AO: Green notes that where the terms of the IK vs science debate categorise knowledges as different before the parties have spoken a word to each other, there is very little chance of discovering the linkages and partial connections that might begin a new conversation. (6)
AO: Foster focuses on the negotiations over intellectual property of the hoodia plant and studies and problematizes patent law and its dichotomous assumptions of nature/culture, modern/nonmodern, and Western/indigenous.
AO: Foster uses indigeneity as one category of subjects studied (San peoples), and occupation for the other two categories of subjects studied (CSIR scientists and hoodia growers). She notes that San are by no means a homogenous or unified group and have their own internal debates about who should represent them and how their interests should be represented (20).
AO: the science of biometric identification and registration systems. He notes that biometrics can best be described as the “identification of people by machines” (12).
AO: Von Schnitzler looks at the pre-paid electricity and water meters in poor urban areas of South Africa and contestations over them between residents tinkering with the technology and utility officials trying to secure it.
AO: Coban looks at the emergence of a “maker scene” which focuses on the development of “stuff” and hardware rather than software development.
AO: Geissler and Tousignant look at the aspects of capacity building which are typically overlooked: “the political and moral charge – for African scientists, clinicians and patients – of skills, technologies, careers, knowledge and care; the contested values, power and futures that capacity might perturb or activate; the incapacities that global health capacity-building initiatives are rooted in, thrive on, reinforce or reproduce; as well as the existing capacities and dreams of capacity that these initiatives often fail to acknowledge, invest in, or engage with.” (350)
AO: The authors argue that, ‘as something to be ‘built’, capacity is often treated as an inherent property of an object, actor or system, which can thus be delivered or deployed, transacted between haves and have-nots” but that by moving beyond specific capacity-building projects, “capacity can also be thought of as potential, projection and direction, as collective memory and futures, as imaginaries of transformation.” With such an extended temporal frame, capacity then becomes a longstanding goal tied to prior social and political projects; as a distributed property of materials, skills, institutions, persons and groups that can be remembered or forgotten, that accumulates, decays, remains and is recomposed; and as a project that takes effect in the future. (353)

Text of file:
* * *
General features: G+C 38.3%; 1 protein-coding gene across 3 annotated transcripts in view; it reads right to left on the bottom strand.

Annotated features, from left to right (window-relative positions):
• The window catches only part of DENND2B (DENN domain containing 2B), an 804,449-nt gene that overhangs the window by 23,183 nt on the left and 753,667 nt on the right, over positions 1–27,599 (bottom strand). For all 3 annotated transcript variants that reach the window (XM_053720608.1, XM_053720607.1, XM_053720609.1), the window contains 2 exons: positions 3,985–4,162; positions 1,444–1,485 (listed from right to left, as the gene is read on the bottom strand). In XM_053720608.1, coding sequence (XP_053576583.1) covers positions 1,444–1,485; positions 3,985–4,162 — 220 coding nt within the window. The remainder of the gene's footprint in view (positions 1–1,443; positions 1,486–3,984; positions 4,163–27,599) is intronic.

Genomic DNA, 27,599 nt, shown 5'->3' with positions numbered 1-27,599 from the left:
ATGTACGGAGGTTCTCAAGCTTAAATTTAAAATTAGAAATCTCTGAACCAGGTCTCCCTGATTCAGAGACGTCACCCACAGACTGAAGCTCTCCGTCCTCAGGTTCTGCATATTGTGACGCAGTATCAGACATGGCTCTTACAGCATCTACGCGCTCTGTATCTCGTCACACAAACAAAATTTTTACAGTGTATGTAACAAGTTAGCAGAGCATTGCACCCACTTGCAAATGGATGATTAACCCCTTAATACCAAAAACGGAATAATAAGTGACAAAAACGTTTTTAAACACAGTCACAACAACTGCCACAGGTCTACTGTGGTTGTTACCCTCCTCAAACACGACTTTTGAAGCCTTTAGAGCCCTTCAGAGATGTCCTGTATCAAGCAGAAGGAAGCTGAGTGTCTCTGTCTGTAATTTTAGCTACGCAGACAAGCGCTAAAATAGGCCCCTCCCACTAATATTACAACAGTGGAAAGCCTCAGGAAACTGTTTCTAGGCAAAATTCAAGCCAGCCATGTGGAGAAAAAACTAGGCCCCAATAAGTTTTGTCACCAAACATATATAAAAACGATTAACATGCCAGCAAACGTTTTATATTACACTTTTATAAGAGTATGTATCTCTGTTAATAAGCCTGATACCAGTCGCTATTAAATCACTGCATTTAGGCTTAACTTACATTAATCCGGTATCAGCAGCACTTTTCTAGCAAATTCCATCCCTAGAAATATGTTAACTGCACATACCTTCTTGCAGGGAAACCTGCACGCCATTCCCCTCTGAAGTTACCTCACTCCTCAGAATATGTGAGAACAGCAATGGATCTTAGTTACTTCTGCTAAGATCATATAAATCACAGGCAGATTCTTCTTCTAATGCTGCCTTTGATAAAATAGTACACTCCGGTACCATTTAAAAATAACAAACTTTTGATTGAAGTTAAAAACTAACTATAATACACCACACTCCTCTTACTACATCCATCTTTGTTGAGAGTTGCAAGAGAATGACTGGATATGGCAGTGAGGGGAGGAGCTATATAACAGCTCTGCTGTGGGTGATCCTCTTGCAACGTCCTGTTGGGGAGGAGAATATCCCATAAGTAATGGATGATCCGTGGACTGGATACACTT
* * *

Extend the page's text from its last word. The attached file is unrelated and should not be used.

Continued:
AO: diagnostic science in African hospital laboratory
AO: the production of quantitative diagnostic data about malaria through microscopy analysis and clinical tests in labs in Dakar, Senegal.
They look at the “data engagement activities” of scientists in (bio)chemistry laboratories in Kenya and South Africa but it is unclear what exactly they mean when they say “data” (or “data engagement” for that matter”).The analysis looks very broadly at use of professonal networking sites (as places where researchers build social networks to ask for data or research outputs?).
Specifically, they “selected sites in countries with a robust history of scientific research and that represent major contributors to Africa’s scientific output. We also chose to focus on university laboratories, which, while having engaged in foreign collaborations and received foreign grants, were not part of large research networks. This selection allowed us to come to grips with how the ideals of OS are taken up within the context of a specifically African public institution, illuminating perspectives and practices that might otherwise be obscured by the cultures of a transnational research.” (40)
Mavhunga looks at the professoriate of the hunt in Zimbabwe, defined as “a spiritually guided institution and practice that educated boys in the chase through doing” (20). This is also against the contemporary phenomenon of “cynide poachers” (7). He frames the African villagers as the designers using cyanide as a resource to turn a large mammal into ivory for sale to markets and users in Asia and the rest of the world rather than to trace the journey of cyanide and firearms from their “designers” overseas to their “users” in Zimbabwe. Seeking to reveal the “everyday innovation” in Africa and counter the narratives about the continent, Mavhunga chooses a site from which to explore technology where the concept might “tell us something we do not hear often in prevailing narratives—the site of ordinary people and their innovations or creativities, things that few would consider technological.” (16)
He is keen to focus on a history of African technologies—and not just technology in Africa.